- The Washington Times - Wednesday, July 14, 2010

President Obama broke ground in Columbus, Ohio, last month on the 10,000th road project funded by the Democrats’ massive $787 billion stimulus bill. The carefully choreographed event helped kick off the so-called “recovery summer,” during which we are expected to believe that the administration’s spending binge is curing our economic woes. It would have been more accurate to call this the double-dip summer.

Conspicuously absent from these newly repaved roads are the supercars that have been abandoned as hard-pressed consumers continue to ditch nonessential luxury goods in the face of the Great Recession. Vehicles that once were the stuff of boyhood dreams have seen their values tumble. Take the Lamborghini Gallardo, a favorite symbol of automotive excess, which currently retails for $198,000. Slightly used versions with fewer than 10,000 miles on the odometer can be had for less than $80,000. Some pretty sweet Aston Martins and Ferraris can be picked up for even less.

Even more modest sports cars like the Porsche 911 have taken a beating. Since the 1980s, the German marque has enjoyed some of the strongest resale values in the industry. Not any more. An analysis of used-car sales prices from the enthusiast magazine Excellence shows that beginning in 2009, the once-stable secondary market for the 911 experienced price drops of up to 20 percent. This reflects the desperation of owners forced to lower their asking price in order to replace their ride with ready cash to weather the economic storm.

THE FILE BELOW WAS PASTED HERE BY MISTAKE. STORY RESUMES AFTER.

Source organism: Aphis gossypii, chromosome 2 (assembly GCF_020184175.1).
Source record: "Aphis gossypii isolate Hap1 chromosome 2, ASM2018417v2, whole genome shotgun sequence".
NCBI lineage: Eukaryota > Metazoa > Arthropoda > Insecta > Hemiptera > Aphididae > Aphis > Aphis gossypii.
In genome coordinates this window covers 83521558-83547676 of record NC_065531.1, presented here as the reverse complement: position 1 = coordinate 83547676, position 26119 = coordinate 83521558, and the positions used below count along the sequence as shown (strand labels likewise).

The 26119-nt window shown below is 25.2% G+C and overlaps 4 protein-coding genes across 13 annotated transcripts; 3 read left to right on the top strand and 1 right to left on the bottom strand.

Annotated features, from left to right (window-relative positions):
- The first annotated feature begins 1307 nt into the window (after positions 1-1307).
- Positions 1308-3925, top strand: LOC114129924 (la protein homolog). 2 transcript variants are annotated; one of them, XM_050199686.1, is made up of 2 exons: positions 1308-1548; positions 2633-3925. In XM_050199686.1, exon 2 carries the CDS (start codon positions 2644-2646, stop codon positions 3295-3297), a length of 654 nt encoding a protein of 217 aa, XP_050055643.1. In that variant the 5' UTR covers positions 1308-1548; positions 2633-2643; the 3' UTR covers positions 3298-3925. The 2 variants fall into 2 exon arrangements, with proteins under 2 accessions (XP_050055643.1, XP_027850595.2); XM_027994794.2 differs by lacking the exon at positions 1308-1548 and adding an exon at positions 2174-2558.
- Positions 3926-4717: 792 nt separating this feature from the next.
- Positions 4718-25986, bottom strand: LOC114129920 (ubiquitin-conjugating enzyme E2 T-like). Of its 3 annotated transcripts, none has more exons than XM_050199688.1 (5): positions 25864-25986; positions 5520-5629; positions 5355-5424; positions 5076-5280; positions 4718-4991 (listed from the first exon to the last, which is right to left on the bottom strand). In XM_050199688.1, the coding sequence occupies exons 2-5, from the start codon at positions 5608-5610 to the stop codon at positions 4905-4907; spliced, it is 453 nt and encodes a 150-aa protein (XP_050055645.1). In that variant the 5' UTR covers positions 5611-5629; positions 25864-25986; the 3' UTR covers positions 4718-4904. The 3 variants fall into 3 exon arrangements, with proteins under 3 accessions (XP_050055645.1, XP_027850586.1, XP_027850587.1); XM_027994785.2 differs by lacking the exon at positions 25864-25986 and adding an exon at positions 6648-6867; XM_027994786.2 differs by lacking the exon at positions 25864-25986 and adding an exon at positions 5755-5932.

Only the rarest machines have maintained their value. A limited-production Ford GT that retailed for $140,000 when new still commands the same or greater price five years later. Less exotic domestics have not fared so well, nor have new-car sales figures for any manufacturers now that the artificial sales bubble created by last year’s “cash for clunkers” program has burst. According to Census Bureau figures released yesterday, fewer cars left the showroom floor in June than in May, marking the second consecutive month of decline. This reflects trends in the larger economy, where retail sales dipped 0.5 percent in June on top of a 1.1 percent drop in May, despite growth at the beginning of the year.

The disappointing numbers come as no surprise, considering the Obama administration’s economic policy lexicon has only one word: spend. Even the most casual observers realize that when the bills come due, the administration will add another word to its policy arsenal: tax. Fear of the inevitable shift has forced the wealthy to abandon their supercars just as it has forced the less-well-heeled to hold back on the purchases that fuel the engine of our consumer-driven economy.

If you want to be king of the road, cash definitely is king these days. There are a lot of car bargains out there. The problem is, most would-be street racers are afraid to part with money as they wait for the other financial shoe to fall. As supercars go, so does the rest of the economy.